Companies clueless about software architecture

IT project failures can be prevented, if only businesses realize the benefit of having blueprints, says software industry association IASA.
Written by Aaron Tan on

SINGAPORE--Many companies still do not understand the role of software architects, with some even throwing the job at junior programmers, according to the Asian branch of the International Association of Software Architects (IASA).

IASA Asia-Pacific Chairman Aaron Tan said most IT projects fail because little emphasis is placed on software architecture in most organizations.

Citing figures from analyst company Gartner, Tan said the failure rate of IT projects is around 70 percent worldwide. In countries such as Malaysia, the percentage is even higher--up to 90 percent.

"It's scary that organizations feel happy when they first initiate an IT project, only to end up with a crappy system after three to six months," Tan said. "Problems such as the lack of skills, project management and human factors, can mostly be fixed by looking at software architecture."

Malaysia-based Tan was in Singapore last month to drive expansion plans of IASA's network in the region. Established in 2003, IASA has 5,000 members worldwide, most of whom are based in the United States and Europe. The aim of IASA, Tan said, is to advance and facilitate knowledge sharing on software architecture among its members.

Apart from IASA's Malaysian office which was set up in 2004, Tan hopes to establish similar outfits in Singapore, India, China, Indonesia, Thailand, Philippines, Japan, Taiwan, Hong Kong and South Korea over the next few years.

Software architects are not computer engineers or programmers who are largely involved in software construction. Rather, a software architect gathers objectives and requirements before developing a blueprint for an IT project. He also oversees software construction while ensuring that architecture blueprints are closely observed.

Currently, very little software architecture work is undertaken at most companies, Tan said. "Even if such work exists, it's done by someone who graduated a year ago," he noted, reflecting how most organizations fail to see the value of software architects.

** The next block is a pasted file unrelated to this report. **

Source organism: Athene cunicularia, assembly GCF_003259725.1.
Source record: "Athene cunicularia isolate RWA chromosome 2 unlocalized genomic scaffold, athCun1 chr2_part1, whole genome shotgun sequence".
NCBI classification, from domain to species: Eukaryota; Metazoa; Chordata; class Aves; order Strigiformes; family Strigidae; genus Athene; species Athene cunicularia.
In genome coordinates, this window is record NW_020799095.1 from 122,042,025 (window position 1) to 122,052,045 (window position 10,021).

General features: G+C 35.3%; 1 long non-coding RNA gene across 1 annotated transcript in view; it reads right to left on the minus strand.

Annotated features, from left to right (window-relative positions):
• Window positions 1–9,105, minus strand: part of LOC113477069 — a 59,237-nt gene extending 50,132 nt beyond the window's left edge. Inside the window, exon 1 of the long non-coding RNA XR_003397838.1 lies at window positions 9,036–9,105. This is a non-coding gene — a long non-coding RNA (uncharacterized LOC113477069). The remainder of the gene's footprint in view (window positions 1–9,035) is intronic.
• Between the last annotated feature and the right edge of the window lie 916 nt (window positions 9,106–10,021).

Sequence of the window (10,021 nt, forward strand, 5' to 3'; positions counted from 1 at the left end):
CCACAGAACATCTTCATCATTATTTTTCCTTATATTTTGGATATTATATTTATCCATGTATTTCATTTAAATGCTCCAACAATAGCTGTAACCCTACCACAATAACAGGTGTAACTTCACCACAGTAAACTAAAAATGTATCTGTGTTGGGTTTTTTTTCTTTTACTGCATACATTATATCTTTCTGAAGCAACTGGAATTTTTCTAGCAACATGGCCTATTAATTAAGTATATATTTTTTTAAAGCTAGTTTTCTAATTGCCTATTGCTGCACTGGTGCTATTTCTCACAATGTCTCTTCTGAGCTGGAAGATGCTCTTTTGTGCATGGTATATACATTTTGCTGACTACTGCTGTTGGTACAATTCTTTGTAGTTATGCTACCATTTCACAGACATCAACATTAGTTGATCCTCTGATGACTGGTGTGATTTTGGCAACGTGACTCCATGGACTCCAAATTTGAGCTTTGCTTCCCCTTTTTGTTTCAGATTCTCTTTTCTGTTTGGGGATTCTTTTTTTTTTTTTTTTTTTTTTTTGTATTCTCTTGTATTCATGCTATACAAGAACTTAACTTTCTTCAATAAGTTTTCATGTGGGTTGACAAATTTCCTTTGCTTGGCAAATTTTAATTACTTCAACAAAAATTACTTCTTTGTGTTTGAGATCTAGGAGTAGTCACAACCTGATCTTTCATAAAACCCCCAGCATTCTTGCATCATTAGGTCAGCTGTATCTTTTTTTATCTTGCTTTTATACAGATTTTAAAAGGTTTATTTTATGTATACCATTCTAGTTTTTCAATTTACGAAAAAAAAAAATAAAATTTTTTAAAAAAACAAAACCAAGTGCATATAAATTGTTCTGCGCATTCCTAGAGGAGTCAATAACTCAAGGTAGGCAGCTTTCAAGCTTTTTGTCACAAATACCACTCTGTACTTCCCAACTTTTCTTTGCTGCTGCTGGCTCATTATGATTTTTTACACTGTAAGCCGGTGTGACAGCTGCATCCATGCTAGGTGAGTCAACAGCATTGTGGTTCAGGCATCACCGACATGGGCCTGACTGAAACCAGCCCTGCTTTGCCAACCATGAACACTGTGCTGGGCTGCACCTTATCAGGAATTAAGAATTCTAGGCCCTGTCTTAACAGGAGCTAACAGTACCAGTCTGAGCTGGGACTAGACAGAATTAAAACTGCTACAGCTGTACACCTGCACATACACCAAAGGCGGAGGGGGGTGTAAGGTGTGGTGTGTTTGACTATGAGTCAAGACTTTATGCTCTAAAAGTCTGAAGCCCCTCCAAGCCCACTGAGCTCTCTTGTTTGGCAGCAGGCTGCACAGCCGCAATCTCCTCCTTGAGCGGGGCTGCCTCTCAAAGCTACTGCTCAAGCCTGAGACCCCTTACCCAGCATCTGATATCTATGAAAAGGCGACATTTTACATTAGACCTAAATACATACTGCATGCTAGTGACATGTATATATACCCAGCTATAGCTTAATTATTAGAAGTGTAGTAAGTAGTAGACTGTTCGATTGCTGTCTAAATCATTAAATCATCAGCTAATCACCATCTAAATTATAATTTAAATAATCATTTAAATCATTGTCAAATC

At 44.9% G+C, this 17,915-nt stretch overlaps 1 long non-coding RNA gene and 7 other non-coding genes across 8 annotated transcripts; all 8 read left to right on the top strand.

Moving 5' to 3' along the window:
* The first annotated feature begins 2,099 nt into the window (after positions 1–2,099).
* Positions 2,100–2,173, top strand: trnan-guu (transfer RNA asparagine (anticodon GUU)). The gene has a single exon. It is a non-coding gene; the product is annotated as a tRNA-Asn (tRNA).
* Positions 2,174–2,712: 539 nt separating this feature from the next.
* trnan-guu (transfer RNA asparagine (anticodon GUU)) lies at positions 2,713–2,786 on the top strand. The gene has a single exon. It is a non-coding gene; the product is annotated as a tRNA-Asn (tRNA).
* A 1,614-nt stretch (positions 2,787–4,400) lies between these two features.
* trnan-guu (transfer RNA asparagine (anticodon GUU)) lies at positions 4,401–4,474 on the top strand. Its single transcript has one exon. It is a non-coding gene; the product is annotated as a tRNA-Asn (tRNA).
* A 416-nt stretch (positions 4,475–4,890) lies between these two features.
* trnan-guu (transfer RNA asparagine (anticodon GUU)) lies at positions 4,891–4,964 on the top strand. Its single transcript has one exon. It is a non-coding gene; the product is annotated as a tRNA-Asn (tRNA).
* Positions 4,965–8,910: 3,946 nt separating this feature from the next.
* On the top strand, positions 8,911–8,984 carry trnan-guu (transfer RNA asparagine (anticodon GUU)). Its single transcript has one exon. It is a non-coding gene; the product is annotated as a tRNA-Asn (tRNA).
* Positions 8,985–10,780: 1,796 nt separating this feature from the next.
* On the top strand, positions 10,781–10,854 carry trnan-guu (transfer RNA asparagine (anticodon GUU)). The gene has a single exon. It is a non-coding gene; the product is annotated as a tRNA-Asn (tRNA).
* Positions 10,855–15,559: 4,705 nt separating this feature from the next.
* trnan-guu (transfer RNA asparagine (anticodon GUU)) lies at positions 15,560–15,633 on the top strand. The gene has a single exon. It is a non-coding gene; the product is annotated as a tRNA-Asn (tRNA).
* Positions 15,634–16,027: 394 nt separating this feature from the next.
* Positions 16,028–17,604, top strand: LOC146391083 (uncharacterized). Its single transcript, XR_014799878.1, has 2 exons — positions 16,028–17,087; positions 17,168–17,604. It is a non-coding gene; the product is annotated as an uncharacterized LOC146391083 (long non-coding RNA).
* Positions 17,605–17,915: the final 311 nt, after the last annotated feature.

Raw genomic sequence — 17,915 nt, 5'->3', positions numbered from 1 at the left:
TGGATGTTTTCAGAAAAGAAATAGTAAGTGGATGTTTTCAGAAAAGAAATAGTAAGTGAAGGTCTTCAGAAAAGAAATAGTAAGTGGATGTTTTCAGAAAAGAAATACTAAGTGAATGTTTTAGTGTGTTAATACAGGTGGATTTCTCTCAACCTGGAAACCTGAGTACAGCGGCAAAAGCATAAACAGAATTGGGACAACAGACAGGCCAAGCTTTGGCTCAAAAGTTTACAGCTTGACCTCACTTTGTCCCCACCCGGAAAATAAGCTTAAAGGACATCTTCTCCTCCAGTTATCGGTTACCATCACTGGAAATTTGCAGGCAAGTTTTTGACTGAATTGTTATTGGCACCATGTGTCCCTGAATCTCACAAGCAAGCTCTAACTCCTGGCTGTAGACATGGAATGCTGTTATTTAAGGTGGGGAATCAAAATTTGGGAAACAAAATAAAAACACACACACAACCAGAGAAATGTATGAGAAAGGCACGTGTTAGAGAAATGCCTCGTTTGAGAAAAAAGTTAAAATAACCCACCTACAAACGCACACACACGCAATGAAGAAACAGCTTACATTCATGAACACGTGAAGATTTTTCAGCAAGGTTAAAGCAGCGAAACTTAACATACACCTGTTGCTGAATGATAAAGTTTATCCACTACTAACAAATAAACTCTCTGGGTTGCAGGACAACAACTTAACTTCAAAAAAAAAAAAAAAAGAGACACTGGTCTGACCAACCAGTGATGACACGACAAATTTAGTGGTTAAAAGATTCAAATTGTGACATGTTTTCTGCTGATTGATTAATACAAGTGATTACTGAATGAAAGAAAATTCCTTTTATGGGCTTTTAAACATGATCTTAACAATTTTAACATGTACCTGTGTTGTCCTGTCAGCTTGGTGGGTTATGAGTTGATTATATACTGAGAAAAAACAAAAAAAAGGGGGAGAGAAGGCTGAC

Tan explained: "Our view is that a software architect should have 10 years of experience in the IT industry, and must have gone through failures and successes while implementing IT projects.

He likened the state of the IT industry to the 18th century construction industry, where building architects did not exist. Today, architecture is an established profession.

"Would you build a house without engaging an architect?" he quipped. "When people started constructing buildings, a lot of those buildings collapsed because they didn't have an architecture blueprint. The same thing exists with the software industry today, and we are hoping to fix it."

Moreover, Tan said, most companies do not understand what an architecture blueprint should have. When he speaks to IT departments and asks for a blueprint, he gets network diagrams prepared by inexperienced programmers.

"Those are not architecture blueprints, which should be a set of standards, policies, and methodologies on how you're going to implement the architecture, among other things," he said.

More importantly, Tan said CEOs and other senior managers should have a joint stake in mapping out the software architecture blueprint, so that business needs can be translated into IT project requirements.


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